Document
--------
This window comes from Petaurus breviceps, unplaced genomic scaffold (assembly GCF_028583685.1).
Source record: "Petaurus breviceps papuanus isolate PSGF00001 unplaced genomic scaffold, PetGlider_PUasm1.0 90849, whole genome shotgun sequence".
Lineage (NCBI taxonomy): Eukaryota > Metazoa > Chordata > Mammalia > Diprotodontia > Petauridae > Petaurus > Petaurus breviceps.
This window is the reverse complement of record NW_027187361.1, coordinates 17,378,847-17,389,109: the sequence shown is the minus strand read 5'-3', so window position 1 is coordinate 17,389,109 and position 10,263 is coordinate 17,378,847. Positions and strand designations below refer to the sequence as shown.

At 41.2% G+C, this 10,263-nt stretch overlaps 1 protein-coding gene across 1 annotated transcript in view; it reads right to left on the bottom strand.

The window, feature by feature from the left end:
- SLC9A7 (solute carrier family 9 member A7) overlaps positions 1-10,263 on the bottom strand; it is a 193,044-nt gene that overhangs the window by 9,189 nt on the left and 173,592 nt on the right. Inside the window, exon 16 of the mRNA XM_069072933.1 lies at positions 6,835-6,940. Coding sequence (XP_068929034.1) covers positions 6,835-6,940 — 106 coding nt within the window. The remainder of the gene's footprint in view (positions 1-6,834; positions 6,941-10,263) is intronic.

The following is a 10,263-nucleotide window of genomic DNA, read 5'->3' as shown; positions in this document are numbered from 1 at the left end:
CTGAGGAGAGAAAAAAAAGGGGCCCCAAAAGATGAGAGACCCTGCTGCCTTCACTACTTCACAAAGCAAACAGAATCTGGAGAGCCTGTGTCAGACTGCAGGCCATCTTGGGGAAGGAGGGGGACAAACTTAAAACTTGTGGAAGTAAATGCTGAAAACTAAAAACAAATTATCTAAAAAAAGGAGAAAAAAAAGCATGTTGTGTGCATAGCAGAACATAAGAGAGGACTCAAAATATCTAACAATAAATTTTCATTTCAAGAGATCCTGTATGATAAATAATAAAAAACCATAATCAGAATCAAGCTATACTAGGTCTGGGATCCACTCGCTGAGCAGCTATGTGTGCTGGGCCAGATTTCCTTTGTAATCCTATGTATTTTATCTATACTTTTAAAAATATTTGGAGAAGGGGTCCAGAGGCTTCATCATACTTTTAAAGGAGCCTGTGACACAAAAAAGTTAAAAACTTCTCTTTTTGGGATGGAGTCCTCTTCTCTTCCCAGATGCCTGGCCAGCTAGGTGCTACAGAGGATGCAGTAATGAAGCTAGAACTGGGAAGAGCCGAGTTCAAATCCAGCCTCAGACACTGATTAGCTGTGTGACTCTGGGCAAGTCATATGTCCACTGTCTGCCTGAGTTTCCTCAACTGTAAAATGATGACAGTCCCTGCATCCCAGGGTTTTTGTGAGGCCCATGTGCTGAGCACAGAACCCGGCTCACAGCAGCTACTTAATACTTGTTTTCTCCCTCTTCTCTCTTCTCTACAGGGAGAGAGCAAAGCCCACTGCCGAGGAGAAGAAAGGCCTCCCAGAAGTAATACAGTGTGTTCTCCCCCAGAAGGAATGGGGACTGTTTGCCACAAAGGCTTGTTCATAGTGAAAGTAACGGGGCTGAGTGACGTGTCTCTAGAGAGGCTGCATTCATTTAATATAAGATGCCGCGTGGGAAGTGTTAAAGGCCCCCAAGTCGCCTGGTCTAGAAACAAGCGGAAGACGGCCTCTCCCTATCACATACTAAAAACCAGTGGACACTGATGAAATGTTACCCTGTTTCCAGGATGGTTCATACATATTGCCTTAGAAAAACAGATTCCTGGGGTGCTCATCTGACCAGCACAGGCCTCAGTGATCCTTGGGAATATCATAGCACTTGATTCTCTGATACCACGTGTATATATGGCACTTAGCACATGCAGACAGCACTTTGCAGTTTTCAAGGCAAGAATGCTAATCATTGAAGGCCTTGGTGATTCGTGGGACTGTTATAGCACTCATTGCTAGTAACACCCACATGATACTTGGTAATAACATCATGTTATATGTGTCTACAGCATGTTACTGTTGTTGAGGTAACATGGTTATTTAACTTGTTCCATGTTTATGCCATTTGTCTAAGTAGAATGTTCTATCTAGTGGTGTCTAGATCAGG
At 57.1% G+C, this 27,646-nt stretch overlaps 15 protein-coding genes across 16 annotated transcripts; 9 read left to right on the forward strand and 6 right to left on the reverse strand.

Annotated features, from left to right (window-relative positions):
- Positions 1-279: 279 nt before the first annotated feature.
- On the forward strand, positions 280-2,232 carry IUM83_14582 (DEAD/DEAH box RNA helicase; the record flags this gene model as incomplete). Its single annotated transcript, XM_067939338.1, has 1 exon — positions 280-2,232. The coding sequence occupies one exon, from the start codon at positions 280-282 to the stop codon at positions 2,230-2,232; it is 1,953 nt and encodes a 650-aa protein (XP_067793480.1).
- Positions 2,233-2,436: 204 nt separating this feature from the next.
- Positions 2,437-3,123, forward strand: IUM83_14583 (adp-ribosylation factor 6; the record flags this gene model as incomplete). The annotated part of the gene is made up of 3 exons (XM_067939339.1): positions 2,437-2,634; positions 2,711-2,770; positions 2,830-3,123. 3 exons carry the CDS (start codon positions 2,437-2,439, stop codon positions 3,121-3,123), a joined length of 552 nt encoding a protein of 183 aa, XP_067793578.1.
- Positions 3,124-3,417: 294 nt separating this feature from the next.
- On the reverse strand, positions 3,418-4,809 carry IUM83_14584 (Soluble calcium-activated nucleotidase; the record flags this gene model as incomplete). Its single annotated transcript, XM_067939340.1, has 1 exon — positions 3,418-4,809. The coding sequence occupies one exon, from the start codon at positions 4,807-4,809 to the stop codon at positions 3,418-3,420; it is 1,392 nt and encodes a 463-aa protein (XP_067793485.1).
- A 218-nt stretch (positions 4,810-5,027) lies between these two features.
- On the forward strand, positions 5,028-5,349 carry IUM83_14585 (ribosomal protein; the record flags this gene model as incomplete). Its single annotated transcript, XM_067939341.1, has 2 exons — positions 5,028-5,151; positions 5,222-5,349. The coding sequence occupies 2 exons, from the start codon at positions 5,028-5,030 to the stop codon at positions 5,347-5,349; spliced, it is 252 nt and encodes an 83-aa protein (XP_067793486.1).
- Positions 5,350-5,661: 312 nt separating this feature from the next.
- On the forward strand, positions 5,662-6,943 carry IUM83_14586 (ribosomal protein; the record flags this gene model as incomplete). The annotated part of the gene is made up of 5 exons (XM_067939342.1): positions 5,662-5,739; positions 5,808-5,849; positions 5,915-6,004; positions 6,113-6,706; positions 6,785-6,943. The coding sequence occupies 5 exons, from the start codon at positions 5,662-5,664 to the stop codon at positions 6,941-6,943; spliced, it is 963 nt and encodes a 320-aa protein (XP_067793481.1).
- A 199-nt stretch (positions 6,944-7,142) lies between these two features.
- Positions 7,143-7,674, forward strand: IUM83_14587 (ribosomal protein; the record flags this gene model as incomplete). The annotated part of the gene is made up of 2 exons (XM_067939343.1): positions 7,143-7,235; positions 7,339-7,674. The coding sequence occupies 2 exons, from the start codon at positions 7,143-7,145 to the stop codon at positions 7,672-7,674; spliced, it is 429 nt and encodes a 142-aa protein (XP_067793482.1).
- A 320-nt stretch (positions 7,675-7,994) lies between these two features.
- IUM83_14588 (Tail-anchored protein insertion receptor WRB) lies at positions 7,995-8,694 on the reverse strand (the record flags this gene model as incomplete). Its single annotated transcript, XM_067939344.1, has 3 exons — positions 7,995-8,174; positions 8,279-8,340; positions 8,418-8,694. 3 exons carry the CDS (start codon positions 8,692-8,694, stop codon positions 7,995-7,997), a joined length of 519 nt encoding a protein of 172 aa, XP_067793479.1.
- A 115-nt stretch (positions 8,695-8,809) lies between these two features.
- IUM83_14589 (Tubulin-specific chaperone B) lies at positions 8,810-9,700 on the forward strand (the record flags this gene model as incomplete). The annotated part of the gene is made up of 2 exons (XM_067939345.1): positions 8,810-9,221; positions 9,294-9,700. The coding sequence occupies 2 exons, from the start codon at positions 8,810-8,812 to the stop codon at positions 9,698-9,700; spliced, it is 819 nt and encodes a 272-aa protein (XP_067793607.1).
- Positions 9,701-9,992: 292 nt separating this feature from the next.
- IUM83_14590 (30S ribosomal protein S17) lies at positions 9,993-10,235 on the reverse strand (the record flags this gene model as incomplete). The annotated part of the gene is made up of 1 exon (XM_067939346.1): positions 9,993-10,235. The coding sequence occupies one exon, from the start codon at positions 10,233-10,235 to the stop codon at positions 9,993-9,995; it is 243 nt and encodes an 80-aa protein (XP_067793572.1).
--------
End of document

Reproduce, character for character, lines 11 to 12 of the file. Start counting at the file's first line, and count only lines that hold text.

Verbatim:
Annotated features, from left to right (window-relative positions):
- Positions 1-279: 279 nt before the first annotated feature.